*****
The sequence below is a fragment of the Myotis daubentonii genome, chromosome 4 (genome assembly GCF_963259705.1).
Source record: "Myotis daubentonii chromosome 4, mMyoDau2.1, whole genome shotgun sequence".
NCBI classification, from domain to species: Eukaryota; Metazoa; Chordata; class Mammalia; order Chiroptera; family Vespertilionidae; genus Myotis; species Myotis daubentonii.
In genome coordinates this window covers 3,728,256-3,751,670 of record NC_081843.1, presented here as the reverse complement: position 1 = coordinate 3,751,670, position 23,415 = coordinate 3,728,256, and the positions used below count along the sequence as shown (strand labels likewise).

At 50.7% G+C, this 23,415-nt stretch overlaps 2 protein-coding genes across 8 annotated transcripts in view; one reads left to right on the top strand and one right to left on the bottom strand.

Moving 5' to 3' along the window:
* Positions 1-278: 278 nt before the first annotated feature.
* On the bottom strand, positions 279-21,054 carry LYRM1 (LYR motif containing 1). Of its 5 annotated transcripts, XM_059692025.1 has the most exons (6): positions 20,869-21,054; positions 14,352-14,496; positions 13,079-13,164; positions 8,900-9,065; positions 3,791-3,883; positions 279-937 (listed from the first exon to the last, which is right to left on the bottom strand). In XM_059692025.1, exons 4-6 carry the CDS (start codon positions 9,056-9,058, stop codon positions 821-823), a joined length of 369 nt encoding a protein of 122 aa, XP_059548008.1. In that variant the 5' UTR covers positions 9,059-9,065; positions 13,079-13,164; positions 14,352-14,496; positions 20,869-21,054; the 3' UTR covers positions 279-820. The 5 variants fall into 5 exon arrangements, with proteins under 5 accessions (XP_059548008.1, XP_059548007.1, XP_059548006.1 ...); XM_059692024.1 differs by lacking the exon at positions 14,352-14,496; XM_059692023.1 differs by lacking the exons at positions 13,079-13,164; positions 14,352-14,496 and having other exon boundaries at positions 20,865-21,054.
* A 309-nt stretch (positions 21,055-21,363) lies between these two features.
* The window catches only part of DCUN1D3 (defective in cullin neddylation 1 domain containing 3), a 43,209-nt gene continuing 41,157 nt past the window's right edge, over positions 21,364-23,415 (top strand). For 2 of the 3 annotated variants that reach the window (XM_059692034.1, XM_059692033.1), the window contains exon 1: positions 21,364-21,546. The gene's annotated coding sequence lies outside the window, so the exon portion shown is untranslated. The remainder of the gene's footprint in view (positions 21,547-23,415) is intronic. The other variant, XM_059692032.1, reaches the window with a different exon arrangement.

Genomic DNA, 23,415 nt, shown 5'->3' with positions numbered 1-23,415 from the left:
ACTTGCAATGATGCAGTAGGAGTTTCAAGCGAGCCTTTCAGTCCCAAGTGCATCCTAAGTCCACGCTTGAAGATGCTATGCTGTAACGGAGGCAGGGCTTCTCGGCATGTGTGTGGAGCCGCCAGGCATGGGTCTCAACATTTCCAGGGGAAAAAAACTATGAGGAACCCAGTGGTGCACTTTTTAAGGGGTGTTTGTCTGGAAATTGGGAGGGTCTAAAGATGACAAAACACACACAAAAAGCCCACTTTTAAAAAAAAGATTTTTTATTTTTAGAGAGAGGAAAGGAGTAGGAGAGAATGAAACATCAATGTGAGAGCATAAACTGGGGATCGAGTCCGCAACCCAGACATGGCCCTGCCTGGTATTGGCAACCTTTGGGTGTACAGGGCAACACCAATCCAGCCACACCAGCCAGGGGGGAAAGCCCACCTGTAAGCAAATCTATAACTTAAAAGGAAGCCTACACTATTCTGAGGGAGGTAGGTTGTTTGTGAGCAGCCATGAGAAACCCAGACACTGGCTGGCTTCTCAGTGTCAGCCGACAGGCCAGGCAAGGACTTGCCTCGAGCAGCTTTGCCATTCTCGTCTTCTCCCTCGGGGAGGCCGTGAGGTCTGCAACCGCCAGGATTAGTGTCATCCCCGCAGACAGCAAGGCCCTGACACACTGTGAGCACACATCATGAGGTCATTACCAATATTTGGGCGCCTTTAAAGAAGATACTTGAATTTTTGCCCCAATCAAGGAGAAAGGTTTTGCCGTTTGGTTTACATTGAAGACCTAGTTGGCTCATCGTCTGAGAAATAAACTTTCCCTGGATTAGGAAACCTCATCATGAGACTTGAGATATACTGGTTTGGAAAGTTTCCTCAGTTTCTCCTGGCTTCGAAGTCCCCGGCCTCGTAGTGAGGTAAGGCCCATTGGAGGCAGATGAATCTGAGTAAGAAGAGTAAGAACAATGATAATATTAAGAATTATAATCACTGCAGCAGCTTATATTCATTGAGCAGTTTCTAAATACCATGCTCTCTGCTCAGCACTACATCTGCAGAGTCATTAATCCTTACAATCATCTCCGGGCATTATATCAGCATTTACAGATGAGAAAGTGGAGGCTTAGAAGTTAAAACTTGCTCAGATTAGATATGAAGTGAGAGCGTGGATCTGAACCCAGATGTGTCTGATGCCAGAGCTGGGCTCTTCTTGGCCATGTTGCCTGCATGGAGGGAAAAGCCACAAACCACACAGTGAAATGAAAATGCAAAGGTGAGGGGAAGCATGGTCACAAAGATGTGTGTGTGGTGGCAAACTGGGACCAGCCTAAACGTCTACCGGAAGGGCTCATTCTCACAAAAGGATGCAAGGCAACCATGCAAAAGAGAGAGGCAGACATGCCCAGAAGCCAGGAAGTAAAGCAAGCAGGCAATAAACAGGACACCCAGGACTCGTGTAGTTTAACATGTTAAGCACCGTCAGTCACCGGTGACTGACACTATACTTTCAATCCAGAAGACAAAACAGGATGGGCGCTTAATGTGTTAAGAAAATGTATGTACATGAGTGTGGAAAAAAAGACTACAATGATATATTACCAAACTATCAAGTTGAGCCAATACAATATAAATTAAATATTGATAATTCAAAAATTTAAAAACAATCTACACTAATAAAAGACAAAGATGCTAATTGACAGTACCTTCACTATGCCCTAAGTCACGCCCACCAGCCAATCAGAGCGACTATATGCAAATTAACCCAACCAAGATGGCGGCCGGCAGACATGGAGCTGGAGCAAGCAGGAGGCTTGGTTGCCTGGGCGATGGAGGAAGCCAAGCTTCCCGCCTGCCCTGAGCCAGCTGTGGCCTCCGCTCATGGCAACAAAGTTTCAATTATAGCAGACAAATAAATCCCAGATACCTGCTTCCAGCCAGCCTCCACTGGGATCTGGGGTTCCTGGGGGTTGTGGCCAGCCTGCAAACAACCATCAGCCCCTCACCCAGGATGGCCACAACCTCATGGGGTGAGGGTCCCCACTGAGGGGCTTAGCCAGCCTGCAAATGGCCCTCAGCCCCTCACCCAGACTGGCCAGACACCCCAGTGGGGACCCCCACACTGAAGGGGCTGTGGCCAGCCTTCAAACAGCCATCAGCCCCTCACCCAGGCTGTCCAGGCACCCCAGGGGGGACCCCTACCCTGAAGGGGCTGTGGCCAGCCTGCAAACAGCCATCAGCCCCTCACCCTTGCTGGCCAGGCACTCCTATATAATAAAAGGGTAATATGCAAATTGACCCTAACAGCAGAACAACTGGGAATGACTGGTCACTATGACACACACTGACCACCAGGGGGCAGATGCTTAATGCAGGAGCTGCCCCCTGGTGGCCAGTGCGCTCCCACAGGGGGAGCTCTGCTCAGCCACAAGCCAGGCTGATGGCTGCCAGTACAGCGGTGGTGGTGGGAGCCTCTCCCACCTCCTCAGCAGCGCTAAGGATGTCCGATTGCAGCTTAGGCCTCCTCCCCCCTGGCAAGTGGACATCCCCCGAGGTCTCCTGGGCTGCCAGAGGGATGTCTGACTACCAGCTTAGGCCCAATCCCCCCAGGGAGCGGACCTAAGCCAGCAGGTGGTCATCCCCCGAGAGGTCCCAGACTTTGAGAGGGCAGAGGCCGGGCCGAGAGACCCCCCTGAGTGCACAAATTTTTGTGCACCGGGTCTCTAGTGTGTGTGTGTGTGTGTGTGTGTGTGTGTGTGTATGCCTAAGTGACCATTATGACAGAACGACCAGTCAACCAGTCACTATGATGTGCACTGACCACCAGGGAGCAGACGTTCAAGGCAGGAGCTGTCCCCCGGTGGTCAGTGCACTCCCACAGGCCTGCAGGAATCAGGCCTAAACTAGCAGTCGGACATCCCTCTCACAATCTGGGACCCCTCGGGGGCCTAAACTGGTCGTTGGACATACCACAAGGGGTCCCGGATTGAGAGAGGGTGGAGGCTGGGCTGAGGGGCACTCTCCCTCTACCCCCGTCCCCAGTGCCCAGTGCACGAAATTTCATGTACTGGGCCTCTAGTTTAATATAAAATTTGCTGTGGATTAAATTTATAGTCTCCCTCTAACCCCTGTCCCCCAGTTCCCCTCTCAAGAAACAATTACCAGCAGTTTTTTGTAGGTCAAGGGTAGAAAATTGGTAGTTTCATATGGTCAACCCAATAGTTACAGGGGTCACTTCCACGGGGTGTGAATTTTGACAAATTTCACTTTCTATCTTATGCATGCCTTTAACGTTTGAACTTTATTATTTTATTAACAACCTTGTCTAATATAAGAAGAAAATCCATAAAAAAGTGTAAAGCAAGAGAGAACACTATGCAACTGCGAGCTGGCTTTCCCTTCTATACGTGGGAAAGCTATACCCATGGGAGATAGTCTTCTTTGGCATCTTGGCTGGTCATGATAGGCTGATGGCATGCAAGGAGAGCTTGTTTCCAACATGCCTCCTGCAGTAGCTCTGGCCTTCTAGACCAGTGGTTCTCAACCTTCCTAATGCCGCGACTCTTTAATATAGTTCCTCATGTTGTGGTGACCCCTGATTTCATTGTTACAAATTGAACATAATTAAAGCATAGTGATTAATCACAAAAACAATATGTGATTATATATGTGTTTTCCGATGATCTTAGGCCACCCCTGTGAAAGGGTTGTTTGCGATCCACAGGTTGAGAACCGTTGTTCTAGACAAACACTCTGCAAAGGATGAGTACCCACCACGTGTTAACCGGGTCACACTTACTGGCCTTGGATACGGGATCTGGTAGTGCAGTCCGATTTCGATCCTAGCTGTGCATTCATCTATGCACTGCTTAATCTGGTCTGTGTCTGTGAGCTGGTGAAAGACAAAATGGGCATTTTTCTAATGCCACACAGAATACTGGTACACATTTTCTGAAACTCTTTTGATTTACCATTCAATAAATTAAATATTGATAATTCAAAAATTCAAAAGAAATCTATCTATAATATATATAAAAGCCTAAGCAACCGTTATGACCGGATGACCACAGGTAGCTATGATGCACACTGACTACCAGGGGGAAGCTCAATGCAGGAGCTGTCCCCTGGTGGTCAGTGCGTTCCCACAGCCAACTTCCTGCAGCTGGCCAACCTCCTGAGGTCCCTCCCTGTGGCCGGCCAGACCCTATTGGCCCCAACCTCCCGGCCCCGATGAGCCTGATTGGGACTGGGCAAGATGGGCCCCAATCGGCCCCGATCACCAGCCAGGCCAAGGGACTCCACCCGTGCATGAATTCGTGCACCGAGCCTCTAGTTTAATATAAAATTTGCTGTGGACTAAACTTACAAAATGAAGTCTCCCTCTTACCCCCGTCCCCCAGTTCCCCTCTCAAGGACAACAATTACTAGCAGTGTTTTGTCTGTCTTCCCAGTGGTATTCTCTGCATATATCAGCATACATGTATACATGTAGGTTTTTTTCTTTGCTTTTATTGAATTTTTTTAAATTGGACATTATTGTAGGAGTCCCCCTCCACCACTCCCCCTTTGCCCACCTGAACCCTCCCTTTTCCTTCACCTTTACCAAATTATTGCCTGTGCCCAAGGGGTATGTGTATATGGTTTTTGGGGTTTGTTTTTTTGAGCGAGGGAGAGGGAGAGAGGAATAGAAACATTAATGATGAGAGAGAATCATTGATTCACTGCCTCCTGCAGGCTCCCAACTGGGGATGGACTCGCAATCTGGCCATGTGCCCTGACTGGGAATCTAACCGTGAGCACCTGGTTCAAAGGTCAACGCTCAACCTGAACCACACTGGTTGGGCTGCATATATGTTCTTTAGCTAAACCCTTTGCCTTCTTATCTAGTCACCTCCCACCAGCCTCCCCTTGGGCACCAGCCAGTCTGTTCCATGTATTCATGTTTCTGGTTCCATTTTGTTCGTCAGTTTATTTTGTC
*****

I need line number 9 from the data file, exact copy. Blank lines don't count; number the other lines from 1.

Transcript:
* A 309-nt stretch (positions 21,055-21,363) lies between these two features.